Community legal worker Mark Culligan refers to cases of Nova Scotians facing pandemic-era evictions in a hot housing market as “the new poor.”
“We’re seeing a growth of a new form of homelessness, or housing precariousness,” Culligan, who works at the Dalhousie Legal Aid Service, said in an interview Monday.
“It’s not just people who have experienced ongoing poverty, but rather people who’ve never lacked housing before.”
Grace Fogarty is among the recent clients at his downtown Halifax clinic – one of a steady stream of hardship stories emerging as winter approaches.
The 63-year-old woman with a heart condition said in an interview on Friday the owner of her building in the city’s west end wants her out of her one-bedroom apartment to conduct renovations.
A written notice she was given last month says her rent would go from $725 a month to more than $1,300 by next April 1, a figure she can’t afford on her $13-an-hour job at a local gas station.
“It (the building) is definitely going to be a high-end unit,” she said. “But at whose expense? I have no place to go. I can’t find an apartment I can afford.” The developer who purchased her building, United Gulf Developments, didn’t respond to requests for an interview.
Culligan says his options for defending tenants are limited in a province without rent control, unless a landlord isn’t respecting notice periods for rent hikes or is using rent to retaliate against a tenant.
In cases of renovations, landlords with a building permit can make an application to the Residential Tenancies Program for a hearing to vacate the building.
There are potential appeal processes, but Culligan says that under typical circumstances, the residents may have to leave within one to two months.
Housing advocacy groups argue the evictions are setting off a chain reaction, where the working poor cannot afford housing, shelters fill up and more people end up on the streets.
According to a study released this month by the Affordable Housing Association of Nova Scotia, the city’s homeless population has grown to 477 people, more than double the figure a year ago.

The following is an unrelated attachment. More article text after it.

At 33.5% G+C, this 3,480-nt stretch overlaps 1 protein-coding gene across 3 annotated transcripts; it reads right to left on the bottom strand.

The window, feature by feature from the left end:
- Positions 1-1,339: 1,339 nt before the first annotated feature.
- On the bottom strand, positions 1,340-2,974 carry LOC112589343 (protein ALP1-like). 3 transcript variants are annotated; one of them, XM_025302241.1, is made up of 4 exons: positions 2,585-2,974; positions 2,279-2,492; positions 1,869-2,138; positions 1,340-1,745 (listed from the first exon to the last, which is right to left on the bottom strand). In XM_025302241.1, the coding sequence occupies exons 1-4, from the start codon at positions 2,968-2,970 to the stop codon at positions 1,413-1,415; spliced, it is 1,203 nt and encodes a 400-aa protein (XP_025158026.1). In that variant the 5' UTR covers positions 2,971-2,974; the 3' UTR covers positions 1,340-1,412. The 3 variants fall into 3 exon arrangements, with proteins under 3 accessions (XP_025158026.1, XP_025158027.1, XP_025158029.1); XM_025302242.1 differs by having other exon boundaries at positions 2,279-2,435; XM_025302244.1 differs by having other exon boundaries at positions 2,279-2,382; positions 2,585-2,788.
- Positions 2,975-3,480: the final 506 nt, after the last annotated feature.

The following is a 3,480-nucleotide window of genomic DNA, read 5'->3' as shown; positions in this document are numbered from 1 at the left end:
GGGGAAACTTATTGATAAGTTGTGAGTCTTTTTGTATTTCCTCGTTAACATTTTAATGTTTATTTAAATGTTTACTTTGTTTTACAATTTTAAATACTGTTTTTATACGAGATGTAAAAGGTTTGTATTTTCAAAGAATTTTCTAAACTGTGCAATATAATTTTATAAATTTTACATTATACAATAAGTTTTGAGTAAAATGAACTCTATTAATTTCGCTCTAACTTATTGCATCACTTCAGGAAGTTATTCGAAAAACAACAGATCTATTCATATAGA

Dean Johnston, director of residential tenancies at Service Nova Scotia, says from July 1 to Nov. 18 this year there were 1,695 applications for evictions from landlords, down from 2,111 applications by landlords for the same time period the year before.
However, he adds the figures are only those cases where a formal application is made by the landlords and don’t include voluntary departures that aren’t being recorded. “Our case management system is quite old . . . . Things like renovictions (evictions due to renovations) weren’t something built into the system,” he said in an interview on Monday.
In Dartmouth’s north end, tenants in two apartment buildings where one-bedroom apartments were in the $600 per month range are among those obliged to find new homes.
Cathy Young, 53, said she can’t pay more than the $550 she was paying if she wants to continue her medications, so she’s moved to her sister’s home. She says the notice that she would have to move out due to renovations came as a shock.
“I came over to my sister’s house and I started to cry, because I didn’t know where I was going to go and what I would do,” she said in an interview last week.
The building’s new owner, Adam Barrett, of Central East Developments, said in an email Thursday that soaring operating costs and deferred maintenance are contributing factors to renovations that lead to tenants departing.
His company had, “no option but to invest millions in revitalizing the derelict properties to create more safe and quality homes for Nova Scotians,” he wrote.
“I do have sympathy for those who were and are living in buildings that are unsafe, unhealthy, and lack minimum living standards,” he said, adding that Young’s former building met that description.
Liberal Premier Stephen McNeil has said his government is looking at ways to assist, but it has yet to announce new measures. “We just don’t believe (rent controls) work. That doesn’t mean the issue is not real, and we will work with our partners to provide other options,” he told reporters in October.
Ottawa has provided $8.7 million for affordable housing in Halifax, and city council is planning a special meeting Tuesday to consider how to use the federal rapid housing money to address the housing crisis in the city.
However, the shelter shortages have been a long time in the making and may require a decade to fix, says Jim Graham, the executive director of the Affordable Housing Association of Nova Scotia.
A study of housing needs in the city carried out in 2015 found about one fifth of people earning $30,000 or less weren’t able to come near to affording the average market rental price of about $934.
The numbers in search of affordable housing have almost certainly grown since then, Graham says.
Meanwhile, Young, who faces an indefinite stay with her sister, is grateful for her help but also feels lasting remedies are needed.
“There should be affordable rent that people can pay, and affordable housing that people can pay on a limited wage and limited income,” she said.
This report by The Canadian Press was first published Nov. 23, 2020.